My maiden name is LINN...since my starting this genealogical research endeavor; the last name Linn has been a central name out of Scotland. I find that there is two places of origin of Linn name. This analogy is based on my DNA and Ged Match. What is interesting is how the Linn name changed over the generations. What is even more fascinating is the Linn name is considered a Sept of the Boyd clan out of Scotland. "Sept is a noun: A division of a clan, esp. in the ancient clans of Ireland. The definition says it is extended family of the Irish Clans; however, it appears that has been used by the Scots. Clan Boyd is a Scottish clan and is recognized as such by the Lord Lyon King of Arms. Way, George and Squire, Romily. (1994). Collins Scottish Clan & Family Encyclopedia. (Foreword by The Rt Hon. The Earl of Elgin KT, Convenor, The Standing Council of Scottish Chiefs). pp. 76 - 77. " There is two historians that have two different points of view on the Boyd name origin just like the Linn/Lynn (old English did use "Y" instead of "I", reference used is Metcalfs' English Grammar, Authors Robert and Thomas Metcalf, printed by American Book Company 1896. "'Vowels and Consonants are sounds...W and y are also called vowels, except when immediately followed by a vowel and the same syllable."') The two ethnic avenues is Norman and Saxon. The Gaelic belief is the BOYD clan is of Celtic origin. I encourage people to consider how over the generations and their migration paths surnames have been anglicized. Grammar is essentially words with sounds and how a native country would enunciate. Andrew Lynn (Linn) in Dalry (Dairy) was described in another charter as Lord of that Ilk, meaning lord of a property of the same name as his family name. Shaw, M.S., W.S., Ed., Some Family Papers of the Hunters of Hunterston, Edinburgh (1925), pp. 3-4) The other component of the Linn/Lynn name it is associated with Loch Lynn; however, today the only Loch Linnhe in Scotland."Loch Linnhe (/lɒx ˈlɪni/) is a sea loch on the west coast of Scotland. The part upstream of Corran is known in Gaelic as An Linne Dhubh (the black pool, originally known as Loch Abar), and downstream as An Linne Sheileach (the salty pool). The name Linnhe is derived from the Gaelic word linne, meaning "pool". Omand (2004), p. 246. Omand, Donald (2004), The Argyll Book, Birlinn, ISBN 978-1-84158-253-5. The southern part of the loch is wider, and its branch southeast of the island of Lismore is known as the Lynn of Lorne. Loch Eil feeds into Loch Linnhe at the latter's northernmost point, while from the east Loch Leven feeds in the loch just downstream of Corran and Loch Creran feeds into the Lynn of Lorne." Wikipedia now under of Creative Commons Licensing is an online reference resource) This presents the rational/reasoning for the Linn/Lynn name per "'The name Boyd is said to be descriptive, being derived from the Scottish Gaelic buidh which means fair or yellow. The progenitor is said to have been Robert, who was the nephew of Walter fitz Alan, the first High Steward of Scotland. This theory however is challenged by genealogist, William Anderson, who points out that most of the friends and dependents of the High Stewards were of Norman origin and it is therefore unlikely that they would use a Celtic nickname for one of their own family. Anderson believed the name to be of either Norman or Saxon origin. The historian, George Fraser Black, asserts that the first Boyds were vassals of a Norman family, the de Morvilles, for their lands around Largs and Irvine. Black also states that the surname Boyd may be derived from the Scottish Gaelic for the Isle of Bute which is Bod. Black gives an example of the Marquess of Bute in Scottish Gaelic being Morair Bhoid. Modern sources give the Isle of Bute in Scottish Gaelic as Eilean Bhòid.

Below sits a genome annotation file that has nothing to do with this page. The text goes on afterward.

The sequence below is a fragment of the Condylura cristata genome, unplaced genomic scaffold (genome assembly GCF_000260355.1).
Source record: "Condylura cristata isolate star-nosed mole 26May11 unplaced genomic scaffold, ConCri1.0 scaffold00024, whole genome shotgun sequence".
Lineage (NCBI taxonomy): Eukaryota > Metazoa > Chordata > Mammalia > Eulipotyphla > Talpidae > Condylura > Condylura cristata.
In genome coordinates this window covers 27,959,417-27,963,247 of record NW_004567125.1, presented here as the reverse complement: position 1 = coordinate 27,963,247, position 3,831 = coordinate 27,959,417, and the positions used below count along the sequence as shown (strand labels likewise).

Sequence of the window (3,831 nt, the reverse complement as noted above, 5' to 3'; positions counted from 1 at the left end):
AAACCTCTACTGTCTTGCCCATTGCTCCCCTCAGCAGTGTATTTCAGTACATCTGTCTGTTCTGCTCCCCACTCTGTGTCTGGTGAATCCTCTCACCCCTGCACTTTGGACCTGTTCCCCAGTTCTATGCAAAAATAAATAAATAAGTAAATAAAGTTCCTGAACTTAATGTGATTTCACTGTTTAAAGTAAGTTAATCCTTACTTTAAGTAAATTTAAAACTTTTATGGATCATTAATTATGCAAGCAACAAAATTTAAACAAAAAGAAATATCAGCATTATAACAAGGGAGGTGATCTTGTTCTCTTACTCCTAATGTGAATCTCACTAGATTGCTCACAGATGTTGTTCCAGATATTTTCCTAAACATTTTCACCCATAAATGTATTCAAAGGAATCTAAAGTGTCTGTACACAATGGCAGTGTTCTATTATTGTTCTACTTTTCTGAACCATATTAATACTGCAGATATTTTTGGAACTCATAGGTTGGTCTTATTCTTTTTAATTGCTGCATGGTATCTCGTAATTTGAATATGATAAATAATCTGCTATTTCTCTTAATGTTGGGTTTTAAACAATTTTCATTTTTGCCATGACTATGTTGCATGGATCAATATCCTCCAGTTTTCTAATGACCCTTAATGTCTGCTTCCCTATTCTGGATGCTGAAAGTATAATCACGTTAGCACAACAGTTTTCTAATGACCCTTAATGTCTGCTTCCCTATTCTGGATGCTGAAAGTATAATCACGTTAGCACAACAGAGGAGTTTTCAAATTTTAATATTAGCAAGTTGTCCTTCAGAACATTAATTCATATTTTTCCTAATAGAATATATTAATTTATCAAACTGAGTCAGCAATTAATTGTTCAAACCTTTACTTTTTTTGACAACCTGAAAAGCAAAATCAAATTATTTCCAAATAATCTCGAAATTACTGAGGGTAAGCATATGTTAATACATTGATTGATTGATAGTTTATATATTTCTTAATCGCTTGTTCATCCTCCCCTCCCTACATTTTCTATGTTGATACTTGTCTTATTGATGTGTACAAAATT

In 1205 Robert de Boyd (or Robertus de Boyd) witnessed a contract between the Lord of Eglinton and the burgh of Irvine. Robert de Boyte is listed on the Ragman Rolls, giving homage to Edward I of England in 1296. Resources-- Clan Boyd Profile scotclans.com. Retrieved 4 November 2013. Jump up ^ Clan Boyd Septs clanboyd.org. Retrieved 26 November 2014. ^ Jump up to: a b c d e f g h i j k l m n o p q r s t u v w x y z aa ab ac ad ae af ag Way, George and Squire, Romily. (1994). Collins Scottish Clan & Family Encyclopedia. (Foreword by The Rt Hon. The Earl of Elgin KT, Convenor, The Standing Council of Scottish Chiefs). pp. 76 - 77. ^ Jump up to: a b c d e Black, George Fraser. (1946). The surnames of Scotland, their origin meaning and history. p. 94.
Ragman Rolls refers to the collection of instruments by which the nobility and gentry of Scotland subscribed allegiance to King Edward I of England, during the time between the Conference of Norham in May 1291 and the final award in favour of Balliol in November 1292; and again in 1296. Of the former of these records two copies were preserved in the Chapter House at Westminster Abbey (now in The National Archives (United Kingdom) at Kew), and it has been printed by Rymer (Foedera, ~i. 542). Another copy, preserved originally in the Tower of London, is now also in The National Archives. RAGMAN ROLLS also includes the name of Waultier De Lynne, who is coined as being the progenitor of Linn/Lynn name. This is still in question. The conflict in my family tree is paternal line does not lead back to Waultier De Lynne; however, my maternal line goes back to de Morvilles which is not related to the paternal line.